In civilization, where we eschew violence altogether (unless it is the violence of the State), violence emerges and interweaves itself throughout our society without most ever being cognizant of it. For instance, privilege is an act of systemic violence, money is an act of systemic violence, so too is class, rape culture, hierarchy, bosses, fines, taxes that pay for war and programs that oppress, coca cola, coffee, chocolate, gas lighting–the list goes on and on. Violence is interwoven within society in some very unnoticeable ways. We often don’t realize the weight of injustice pressed upon us, nor what we perpetuate in turn.

Instead of viewing violence as a moral problem of right and wrong, we need to view violence as an indicator of deeper cultural pathologies. Many of us feel a deep revulsion to the term violence, as many of us have seen its effects, but when I talk about sacred violence it tends to also have a near identical response, if not coupled with a kind of morbid curiosity. I challenge you to look into this feeling and its underlying conditions.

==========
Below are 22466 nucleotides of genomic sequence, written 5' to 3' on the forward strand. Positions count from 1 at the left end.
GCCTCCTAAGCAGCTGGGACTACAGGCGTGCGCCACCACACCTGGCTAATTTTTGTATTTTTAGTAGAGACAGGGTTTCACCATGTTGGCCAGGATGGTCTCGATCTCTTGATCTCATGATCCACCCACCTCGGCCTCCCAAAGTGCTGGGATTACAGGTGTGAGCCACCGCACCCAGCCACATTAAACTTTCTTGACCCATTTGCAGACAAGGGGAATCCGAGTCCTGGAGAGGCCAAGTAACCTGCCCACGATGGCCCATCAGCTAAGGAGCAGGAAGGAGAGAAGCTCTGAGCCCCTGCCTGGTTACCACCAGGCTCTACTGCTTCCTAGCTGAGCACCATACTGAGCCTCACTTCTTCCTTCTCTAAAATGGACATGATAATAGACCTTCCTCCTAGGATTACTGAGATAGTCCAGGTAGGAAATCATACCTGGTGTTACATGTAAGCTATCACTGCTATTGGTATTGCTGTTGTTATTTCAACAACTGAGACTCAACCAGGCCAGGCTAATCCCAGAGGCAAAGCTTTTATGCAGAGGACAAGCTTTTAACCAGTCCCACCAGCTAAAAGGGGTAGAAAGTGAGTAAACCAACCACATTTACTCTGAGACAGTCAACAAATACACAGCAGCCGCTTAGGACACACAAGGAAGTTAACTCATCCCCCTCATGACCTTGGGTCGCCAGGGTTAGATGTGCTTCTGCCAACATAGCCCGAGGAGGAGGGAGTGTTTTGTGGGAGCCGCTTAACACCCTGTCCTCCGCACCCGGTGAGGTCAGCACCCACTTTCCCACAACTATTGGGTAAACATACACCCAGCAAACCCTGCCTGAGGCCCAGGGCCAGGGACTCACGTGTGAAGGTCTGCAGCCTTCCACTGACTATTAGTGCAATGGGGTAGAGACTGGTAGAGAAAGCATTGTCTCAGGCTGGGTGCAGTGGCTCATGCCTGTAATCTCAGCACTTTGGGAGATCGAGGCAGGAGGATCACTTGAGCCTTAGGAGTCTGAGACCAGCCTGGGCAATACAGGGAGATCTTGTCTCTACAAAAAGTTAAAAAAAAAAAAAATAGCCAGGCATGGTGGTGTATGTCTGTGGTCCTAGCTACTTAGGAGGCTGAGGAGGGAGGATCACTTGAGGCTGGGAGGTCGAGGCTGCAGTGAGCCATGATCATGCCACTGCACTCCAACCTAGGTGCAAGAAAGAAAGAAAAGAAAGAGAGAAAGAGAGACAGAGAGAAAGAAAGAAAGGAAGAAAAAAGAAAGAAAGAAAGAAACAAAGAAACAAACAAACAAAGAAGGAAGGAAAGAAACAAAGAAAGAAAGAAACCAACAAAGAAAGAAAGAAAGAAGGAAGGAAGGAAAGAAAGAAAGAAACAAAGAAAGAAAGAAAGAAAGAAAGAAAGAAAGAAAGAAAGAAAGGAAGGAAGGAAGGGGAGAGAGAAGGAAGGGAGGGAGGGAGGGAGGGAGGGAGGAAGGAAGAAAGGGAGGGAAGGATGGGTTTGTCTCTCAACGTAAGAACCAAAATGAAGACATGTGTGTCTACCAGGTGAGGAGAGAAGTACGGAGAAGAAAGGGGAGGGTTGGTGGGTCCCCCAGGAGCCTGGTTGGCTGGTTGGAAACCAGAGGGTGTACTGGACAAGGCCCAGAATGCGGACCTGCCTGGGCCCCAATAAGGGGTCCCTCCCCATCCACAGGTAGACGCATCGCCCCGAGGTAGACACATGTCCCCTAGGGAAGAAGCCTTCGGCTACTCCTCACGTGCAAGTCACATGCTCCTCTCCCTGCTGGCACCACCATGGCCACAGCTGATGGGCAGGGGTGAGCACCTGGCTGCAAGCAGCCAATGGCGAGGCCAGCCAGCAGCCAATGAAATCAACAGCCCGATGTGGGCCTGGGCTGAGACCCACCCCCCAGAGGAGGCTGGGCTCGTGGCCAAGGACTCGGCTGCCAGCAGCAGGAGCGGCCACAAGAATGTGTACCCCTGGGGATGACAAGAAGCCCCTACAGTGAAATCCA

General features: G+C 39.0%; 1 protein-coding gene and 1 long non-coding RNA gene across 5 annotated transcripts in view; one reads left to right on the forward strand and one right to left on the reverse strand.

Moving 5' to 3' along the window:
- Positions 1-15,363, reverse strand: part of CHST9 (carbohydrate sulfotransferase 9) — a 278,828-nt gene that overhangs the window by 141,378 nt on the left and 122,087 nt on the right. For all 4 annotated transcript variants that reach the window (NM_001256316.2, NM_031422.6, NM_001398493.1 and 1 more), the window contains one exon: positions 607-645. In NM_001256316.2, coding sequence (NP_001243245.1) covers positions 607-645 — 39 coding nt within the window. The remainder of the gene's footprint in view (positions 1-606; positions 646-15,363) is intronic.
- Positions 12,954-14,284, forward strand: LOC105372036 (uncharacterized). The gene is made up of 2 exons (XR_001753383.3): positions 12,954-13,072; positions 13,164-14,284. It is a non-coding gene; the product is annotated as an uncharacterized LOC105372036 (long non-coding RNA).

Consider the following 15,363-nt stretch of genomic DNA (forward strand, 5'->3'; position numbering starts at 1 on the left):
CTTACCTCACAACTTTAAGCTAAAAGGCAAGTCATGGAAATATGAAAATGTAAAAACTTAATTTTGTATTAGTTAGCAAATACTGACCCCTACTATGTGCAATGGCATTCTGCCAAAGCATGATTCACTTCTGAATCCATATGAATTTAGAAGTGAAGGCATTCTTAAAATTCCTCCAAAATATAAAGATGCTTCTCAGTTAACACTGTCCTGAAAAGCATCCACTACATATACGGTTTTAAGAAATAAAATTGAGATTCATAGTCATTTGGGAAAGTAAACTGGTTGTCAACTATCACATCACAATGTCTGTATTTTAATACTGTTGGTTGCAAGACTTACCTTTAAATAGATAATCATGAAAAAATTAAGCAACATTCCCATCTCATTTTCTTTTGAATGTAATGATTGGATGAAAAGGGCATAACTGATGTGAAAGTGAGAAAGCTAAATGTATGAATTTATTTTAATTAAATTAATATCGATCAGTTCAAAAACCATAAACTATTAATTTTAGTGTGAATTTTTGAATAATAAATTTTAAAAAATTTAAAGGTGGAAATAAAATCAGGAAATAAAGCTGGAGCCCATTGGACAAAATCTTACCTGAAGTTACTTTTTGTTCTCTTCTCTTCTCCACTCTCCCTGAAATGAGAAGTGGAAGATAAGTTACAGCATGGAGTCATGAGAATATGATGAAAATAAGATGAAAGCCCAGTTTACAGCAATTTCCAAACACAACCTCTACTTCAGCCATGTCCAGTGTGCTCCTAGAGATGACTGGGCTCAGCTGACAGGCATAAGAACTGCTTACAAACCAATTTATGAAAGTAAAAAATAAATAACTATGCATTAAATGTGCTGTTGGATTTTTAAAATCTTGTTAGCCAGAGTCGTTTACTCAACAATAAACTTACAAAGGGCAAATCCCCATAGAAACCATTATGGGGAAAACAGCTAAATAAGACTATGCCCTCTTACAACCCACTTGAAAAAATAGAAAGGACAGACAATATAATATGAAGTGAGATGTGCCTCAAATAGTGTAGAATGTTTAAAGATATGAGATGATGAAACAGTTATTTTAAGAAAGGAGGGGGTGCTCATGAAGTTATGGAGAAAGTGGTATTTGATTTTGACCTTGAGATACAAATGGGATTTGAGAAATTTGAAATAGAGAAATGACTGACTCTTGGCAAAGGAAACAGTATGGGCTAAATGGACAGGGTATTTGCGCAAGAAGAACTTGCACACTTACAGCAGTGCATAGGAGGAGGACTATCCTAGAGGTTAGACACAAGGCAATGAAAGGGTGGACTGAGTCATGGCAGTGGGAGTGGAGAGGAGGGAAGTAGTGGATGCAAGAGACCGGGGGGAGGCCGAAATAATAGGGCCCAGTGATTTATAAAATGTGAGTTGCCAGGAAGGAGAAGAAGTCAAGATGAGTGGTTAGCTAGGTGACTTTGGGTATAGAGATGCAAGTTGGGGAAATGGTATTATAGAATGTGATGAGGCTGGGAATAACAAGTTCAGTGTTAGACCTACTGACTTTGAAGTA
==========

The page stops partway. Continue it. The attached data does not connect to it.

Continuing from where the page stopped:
Sacred violence is less about committing violence against the other and more about understanding violence as an indicator of a deeper problem. We act in violence everyday, our lives revolve around violence. And there are many times we unknowingly commit acts of violence against another. This can be readily observed within loving relationships where partners or family members violate your agency or seek to control you by projecting their identities of you onto the world and yourself. There is a deep controlling narrative to human relationships that can be extremely toxic; however, these again are symptoms of a pathology that caused people to be this way. In many ways violence is the only way we know how to confront a problem, not because we desire to, but because we truly don’t know how else to act (if we are even conscious of our violent responses). It is only by engaging in struggle that the reality of the solution can be found.